Despite the fact you're cycling along a touristic coast and through the most densely populated area of Norway, nature is never far away. Nowhere else will you find so much free cycleways as in between Kristiansand and Oslo. On this route you'll find many traces of the past and an abundance of art an culture. When cycling under your own power, this route is best suited for experienced cyclists. The numerous small climbs will put your stamina to the test frequently. With an e-bike it is much easier. But regardless of the way you cycle, all your work will be rewarded since also the south coast of Norway has a wonderful landscape!
All practical information in a row:
The guide of the Kristians route can be ordered in the webshop of Via Gaia and can be delivered starting in May.
The GPS track can be downloaded through the QR-code printed in the guide.
The Kristians route is 376 kilometres long if you cycle along the east coast of Oslofjord, and 427 kilometres if you choose the west coast of Oslofjord. The route can be called challenging. You don't get very high, but the number of small climbs are numerous to say the least. Your stamina will frequently be put to the test. With a good basic condition, the route is doable just fine. You can make the route as short or as long as you like, because there are plenty of places to stay for the night. Along the route until Horten, you'll find many camp sites, DNT-Huts, hotels, B&B's and (youth) hostels. From Horten on, the choices for accommodations are somewhat more limited.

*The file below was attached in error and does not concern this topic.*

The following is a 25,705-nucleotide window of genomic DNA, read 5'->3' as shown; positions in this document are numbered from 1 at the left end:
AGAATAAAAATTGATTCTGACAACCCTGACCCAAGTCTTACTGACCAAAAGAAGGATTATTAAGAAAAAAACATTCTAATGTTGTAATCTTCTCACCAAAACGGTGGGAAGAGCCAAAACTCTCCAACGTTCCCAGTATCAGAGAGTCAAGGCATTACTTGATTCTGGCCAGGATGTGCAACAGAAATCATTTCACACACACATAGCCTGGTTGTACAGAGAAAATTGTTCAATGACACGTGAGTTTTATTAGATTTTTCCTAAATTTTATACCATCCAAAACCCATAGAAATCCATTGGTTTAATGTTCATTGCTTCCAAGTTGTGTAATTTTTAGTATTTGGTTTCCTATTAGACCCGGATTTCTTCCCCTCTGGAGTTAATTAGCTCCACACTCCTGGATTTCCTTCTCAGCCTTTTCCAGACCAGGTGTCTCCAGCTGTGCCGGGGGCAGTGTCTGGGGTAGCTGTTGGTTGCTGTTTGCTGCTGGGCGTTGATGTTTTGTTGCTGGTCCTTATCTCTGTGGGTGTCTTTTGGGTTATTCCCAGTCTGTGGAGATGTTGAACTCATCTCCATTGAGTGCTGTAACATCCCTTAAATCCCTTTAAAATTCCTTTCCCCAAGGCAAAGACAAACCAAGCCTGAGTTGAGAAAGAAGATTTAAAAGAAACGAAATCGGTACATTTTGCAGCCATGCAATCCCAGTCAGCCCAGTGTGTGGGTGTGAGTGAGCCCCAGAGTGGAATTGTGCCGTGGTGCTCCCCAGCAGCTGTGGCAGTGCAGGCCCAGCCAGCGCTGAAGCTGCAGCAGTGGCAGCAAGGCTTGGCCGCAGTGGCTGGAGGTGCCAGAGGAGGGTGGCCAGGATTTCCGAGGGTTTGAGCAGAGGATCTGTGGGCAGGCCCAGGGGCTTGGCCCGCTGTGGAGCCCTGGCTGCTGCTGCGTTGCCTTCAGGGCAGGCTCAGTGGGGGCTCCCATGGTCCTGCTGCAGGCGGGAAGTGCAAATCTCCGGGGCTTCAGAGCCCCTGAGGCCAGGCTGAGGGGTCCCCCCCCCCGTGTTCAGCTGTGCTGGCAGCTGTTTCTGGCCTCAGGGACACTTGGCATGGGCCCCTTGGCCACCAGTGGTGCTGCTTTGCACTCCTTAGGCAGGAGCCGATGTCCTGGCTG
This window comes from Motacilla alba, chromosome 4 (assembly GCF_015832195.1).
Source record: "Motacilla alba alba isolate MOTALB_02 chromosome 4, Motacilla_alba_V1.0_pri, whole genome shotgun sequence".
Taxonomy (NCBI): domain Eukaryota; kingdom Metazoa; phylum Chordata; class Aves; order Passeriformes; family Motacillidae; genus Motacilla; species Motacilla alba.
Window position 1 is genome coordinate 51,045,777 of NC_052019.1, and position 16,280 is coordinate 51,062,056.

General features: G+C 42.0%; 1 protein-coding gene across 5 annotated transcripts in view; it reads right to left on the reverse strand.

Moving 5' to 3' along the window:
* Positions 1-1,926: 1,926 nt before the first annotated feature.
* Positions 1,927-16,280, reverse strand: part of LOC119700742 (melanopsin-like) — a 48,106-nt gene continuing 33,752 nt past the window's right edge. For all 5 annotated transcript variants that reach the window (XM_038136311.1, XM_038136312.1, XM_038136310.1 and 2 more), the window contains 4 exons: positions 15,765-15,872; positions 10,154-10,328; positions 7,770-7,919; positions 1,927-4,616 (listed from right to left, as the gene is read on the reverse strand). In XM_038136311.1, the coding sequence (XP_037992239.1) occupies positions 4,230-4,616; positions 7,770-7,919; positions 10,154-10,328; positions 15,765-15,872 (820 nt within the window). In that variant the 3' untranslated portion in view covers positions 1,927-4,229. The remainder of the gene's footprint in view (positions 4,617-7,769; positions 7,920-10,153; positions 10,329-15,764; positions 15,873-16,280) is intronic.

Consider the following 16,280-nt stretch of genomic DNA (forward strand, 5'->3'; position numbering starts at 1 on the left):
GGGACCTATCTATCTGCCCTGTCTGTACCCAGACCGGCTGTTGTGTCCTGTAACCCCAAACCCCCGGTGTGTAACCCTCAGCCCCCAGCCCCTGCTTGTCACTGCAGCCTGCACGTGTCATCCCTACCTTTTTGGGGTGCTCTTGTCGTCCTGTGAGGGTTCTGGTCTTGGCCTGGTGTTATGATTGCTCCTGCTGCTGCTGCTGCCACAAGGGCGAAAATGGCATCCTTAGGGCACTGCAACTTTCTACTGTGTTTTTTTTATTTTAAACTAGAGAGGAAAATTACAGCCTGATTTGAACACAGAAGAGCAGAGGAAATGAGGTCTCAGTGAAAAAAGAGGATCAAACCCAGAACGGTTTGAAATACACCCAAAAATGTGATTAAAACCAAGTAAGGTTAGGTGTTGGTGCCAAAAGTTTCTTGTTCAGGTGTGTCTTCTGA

Depending on your level of experience, you'll need around one week for the Kristians route.
A disclaimer for the elevation profiles: whichever app you use, to show the gps, you'll get just as many differences in elevations. Depending on the measure of suppression of bad data, in the elevation, the difference can get up to 10%.
The source I jused for the elevations here is judise.nl, a gps-route editor who's elevation numbers in Scandinavia are comparable to the popular Strava (for The Netherlands, Belgium and Nord-Rhein Westfalen the numbers of Judise are even more precise).
Elevation profile of the first segment, Ader:
Elevation profile of the second segment, Telemark:
Elevation profile of the third segment, Vestfold:
Elevation profile of the fourth segment, Oslofjord-Oost:
Elevation profile of the fifth segment, Oslofjord-West: